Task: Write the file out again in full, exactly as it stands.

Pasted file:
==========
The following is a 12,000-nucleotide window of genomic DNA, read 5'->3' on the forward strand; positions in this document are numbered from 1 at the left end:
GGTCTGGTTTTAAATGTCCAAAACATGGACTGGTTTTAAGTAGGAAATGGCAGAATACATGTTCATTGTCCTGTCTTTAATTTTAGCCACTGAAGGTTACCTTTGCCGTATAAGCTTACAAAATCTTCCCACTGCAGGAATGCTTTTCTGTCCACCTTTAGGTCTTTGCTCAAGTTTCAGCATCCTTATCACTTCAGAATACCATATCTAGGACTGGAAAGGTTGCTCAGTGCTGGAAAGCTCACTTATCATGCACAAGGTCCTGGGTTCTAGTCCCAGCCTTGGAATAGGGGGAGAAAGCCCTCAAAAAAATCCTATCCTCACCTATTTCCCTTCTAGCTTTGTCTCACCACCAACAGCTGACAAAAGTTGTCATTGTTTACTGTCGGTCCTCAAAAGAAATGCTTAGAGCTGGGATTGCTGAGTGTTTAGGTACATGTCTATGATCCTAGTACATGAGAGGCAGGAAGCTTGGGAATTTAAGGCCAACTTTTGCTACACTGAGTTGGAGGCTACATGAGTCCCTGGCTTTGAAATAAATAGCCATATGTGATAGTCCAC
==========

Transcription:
The following is a 12,000-nucleotide window of genomic DNA, read 5'->3' on the forward strand; positions in this document are numbered from 1 at the left end:
GGTCTGGTTTTAAATGTCCAAAACATGGACTGGTTTTAAGTAGGAAATGGCAGAATACATGTTCATTGTCCTGTCTTTAATTTTAGCCACTGAAGGTTACCTTTGCCGTATAAGCTTACAAAATCTTCCCACTGCAGGAATGCTTTTCTGTCCACCTTTAGGTCTTTGCTCAAGTTTCAGCATCCTTATCACTTCAGAATACCATATCTAGGACTGGAAAGGTTGCTCAGTGCTGGAAAGCTCACTTATCATGCACAAGGTCCTGGGTTCTAGTCCCAGCCTTGGAATAGGGGGAGAAAGCCCTCAAAAAAATCCTATCCTCACCTATTTCCCTTCTAGCTTTGTCTCACCACCAACAGCTGACAAAAGTTGTCATTGTTTACTGTCGGTCCTCAAAAGAAATGCTTAGAGCTGGGATTGCTGAGTGTTTAGGTACATGTCTATGATCCTAGTACATGAGAGGCAGGAAGCTTGGGAATTTAAGGCCAACTTTTGCTACACTGAGTTGGAGGCTACATGAGTCCCTGGCTTTGAAATAAATAGCCATATGTGATAGTCCAC